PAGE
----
The new policy will contribute to dissatisfaction with social life, he added, something that should concern the administration in “attracting new students and maintaining a respectful relationship with the current student body.”

Bryan Doniger ’18 said countering policy changes is difficult because the administration can point to the accrued damages to college property in the past year, but maintained that he does not advocate for the policy changes.

“I’m suspicious that the legal technique here is to shift a responsibility away from the school and onto individuals,” Doniger said. “The danger of it is it makes a number of assumptions about what it is to be a student … that we as students are not capable of learning to tend to and care for one another, to be in community with one another in ways that are mutually inclusive without a police logic that is punitively placed upon us.”

David Shin ’19, a resident of Seelye Dormitory who was charged for unaccounted dorm damage, said he was initially upset about having to cover its costs and felt the partygoers should be held accountable. “But when I saw the new policy and saw that they would just charge all unattributed damages to party sponsors, I couldn’t help but think that some of these parties rake up over a thousand dollars in dorm damage,” he said. “A lot of people don’t have that to cover dorm damages.”

The policy also does not include any procedures for helping party sponsors hold other partygoers accountable for fines, Shin said.

Though he called the changes “misguided,” Shin said he understands the administration’s actions. “If you’re raking up $15,000 in dorm damage … we’re definitely not acting like adults,” he said.

According to Krishnamurthy, the AAS is working to compile a list of alternate policies, such as employing student security to monitor parties, and will write them into another letter to the administration. The AAS is also considering contacting the Board of Trustees.

Coffey reached out to Krishnamurthy a few hours after her email on Tuesday and asked for assistance on how to best solicit feedback from students, suggesting small group meetings.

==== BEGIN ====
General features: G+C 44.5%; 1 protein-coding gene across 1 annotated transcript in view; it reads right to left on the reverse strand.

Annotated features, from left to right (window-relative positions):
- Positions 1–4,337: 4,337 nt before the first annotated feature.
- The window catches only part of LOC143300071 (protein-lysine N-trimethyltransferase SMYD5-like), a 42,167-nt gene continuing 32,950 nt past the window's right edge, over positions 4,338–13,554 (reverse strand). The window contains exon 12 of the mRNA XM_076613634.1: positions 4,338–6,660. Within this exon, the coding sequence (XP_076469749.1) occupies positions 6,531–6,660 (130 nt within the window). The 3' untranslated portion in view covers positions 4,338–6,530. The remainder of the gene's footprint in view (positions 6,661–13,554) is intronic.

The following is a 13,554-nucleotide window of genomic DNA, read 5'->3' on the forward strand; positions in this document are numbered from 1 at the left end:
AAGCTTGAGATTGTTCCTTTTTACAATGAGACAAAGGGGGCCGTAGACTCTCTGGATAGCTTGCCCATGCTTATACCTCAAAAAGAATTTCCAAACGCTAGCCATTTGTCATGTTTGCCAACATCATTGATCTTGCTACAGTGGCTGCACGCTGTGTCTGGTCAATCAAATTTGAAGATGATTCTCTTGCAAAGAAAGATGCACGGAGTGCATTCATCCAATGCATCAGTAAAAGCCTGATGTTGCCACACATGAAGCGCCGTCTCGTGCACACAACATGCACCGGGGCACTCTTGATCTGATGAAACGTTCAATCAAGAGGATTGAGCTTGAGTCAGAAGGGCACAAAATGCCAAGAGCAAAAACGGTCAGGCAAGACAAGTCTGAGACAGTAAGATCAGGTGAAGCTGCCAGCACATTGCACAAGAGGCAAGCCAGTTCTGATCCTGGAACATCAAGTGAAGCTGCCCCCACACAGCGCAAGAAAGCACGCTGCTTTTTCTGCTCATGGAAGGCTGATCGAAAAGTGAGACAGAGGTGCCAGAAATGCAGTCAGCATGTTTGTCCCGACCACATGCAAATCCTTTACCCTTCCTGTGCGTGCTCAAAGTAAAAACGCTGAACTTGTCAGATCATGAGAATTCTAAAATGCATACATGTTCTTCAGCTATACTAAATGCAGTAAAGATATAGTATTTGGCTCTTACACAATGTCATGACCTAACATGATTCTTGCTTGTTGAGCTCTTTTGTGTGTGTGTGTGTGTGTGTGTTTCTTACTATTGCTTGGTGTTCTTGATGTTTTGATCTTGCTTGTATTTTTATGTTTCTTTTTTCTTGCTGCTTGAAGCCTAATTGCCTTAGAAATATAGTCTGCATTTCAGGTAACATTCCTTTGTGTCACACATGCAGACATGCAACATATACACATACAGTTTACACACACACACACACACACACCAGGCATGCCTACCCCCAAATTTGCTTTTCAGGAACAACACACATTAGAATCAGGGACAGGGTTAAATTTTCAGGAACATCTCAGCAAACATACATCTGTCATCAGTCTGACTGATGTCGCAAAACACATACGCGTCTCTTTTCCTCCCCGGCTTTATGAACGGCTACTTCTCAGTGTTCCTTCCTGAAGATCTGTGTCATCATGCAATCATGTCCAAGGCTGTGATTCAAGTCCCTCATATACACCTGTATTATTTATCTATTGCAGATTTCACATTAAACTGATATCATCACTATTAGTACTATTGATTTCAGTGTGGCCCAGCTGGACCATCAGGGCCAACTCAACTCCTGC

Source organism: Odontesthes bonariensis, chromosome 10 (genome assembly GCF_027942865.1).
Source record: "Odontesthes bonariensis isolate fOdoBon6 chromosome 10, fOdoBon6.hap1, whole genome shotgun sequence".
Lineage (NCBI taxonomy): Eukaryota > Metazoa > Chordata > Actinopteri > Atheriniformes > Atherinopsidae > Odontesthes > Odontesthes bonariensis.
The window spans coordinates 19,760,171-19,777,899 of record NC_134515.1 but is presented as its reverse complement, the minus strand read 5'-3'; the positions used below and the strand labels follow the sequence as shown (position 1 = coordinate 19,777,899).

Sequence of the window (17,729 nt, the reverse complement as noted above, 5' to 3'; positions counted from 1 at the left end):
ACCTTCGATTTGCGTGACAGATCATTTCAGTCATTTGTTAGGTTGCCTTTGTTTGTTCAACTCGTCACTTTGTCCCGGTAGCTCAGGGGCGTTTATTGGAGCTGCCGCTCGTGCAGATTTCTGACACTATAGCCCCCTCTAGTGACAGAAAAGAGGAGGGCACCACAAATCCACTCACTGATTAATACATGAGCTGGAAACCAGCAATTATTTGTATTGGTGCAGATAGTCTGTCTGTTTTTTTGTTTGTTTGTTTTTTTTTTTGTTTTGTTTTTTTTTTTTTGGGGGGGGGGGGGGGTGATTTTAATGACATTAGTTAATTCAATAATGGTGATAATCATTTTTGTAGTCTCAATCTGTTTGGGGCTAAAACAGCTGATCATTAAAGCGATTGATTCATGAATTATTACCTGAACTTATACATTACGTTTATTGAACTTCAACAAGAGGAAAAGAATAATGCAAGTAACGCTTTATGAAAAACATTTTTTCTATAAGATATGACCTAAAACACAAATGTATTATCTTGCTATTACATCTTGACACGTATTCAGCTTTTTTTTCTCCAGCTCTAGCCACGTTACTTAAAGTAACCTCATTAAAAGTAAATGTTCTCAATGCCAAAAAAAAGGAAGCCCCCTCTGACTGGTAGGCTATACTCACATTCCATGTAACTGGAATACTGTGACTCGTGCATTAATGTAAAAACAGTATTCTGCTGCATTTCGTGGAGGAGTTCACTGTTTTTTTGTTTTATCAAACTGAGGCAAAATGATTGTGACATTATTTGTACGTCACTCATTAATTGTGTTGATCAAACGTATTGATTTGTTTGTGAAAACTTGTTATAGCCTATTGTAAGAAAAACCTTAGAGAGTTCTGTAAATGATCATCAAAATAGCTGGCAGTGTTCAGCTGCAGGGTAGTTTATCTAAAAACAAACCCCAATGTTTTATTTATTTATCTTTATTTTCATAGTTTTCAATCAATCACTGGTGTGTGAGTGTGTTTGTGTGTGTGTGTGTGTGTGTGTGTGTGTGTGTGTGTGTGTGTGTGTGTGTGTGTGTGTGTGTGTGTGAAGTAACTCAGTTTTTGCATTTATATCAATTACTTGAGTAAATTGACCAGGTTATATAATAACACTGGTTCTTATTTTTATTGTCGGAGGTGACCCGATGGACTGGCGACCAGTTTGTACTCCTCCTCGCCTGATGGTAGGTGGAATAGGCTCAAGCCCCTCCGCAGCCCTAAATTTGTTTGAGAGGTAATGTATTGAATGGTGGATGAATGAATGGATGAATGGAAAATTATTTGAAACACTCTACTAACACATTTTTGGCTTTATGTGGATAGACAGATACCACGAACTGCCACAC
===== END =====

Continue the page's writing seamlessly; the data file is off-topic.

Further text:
“The main piece of the note that people are frustrated by is the comparison with our peer institutions without acknowledging that our resident model is not comparable at other schools,” Krishnamurthy said, citing other schools’ opportunities for off-campus residential life. “I was happy to meet with her, but at this point I don’t think there’s any real purpose in selecting small groups … There really needs to be some face-to-face contact between the administration and all the students.”

Krishnamurthy responded to Coffey proposing a town hall instead and hopes to coordinate dates so all members of Coffey’s team can attend.

Past Conflict
The AAS has previously voiced its displeasure with the way the college administration handles incidents regarding party policies. Members wrote a letter to President Biddy Martin, Coffey and Gendron on Dec. 10, addressing student frustrations regarding unannounced walkthroughs in select dormitories by administrators including Coffey and Michalos on the night of Dec. 9.

“A number of events (largely on the Triangle) were shut down in a manner inconsistent with other social weekends,” the AAS wrote in an email to students on Dec. 10. The email included the text of its letter to administrators and asked students who agreed “that it’s time for the administration to start treating us as equal members of this community” to sign the letter in support. More than 400 students signed the letter within 24 hours.

Krishnamurthy said she drafted the AAS letter with a few other senators, including Schultz, after witnessing Michalos shut down a party on Dec. 9 in the third-floor common room of Hitchcock House and receiving a number of student complaints regarding other walkthroughs.

Their main goal in writing the letter, she said, is to create a less antagonistic relationship with the administration.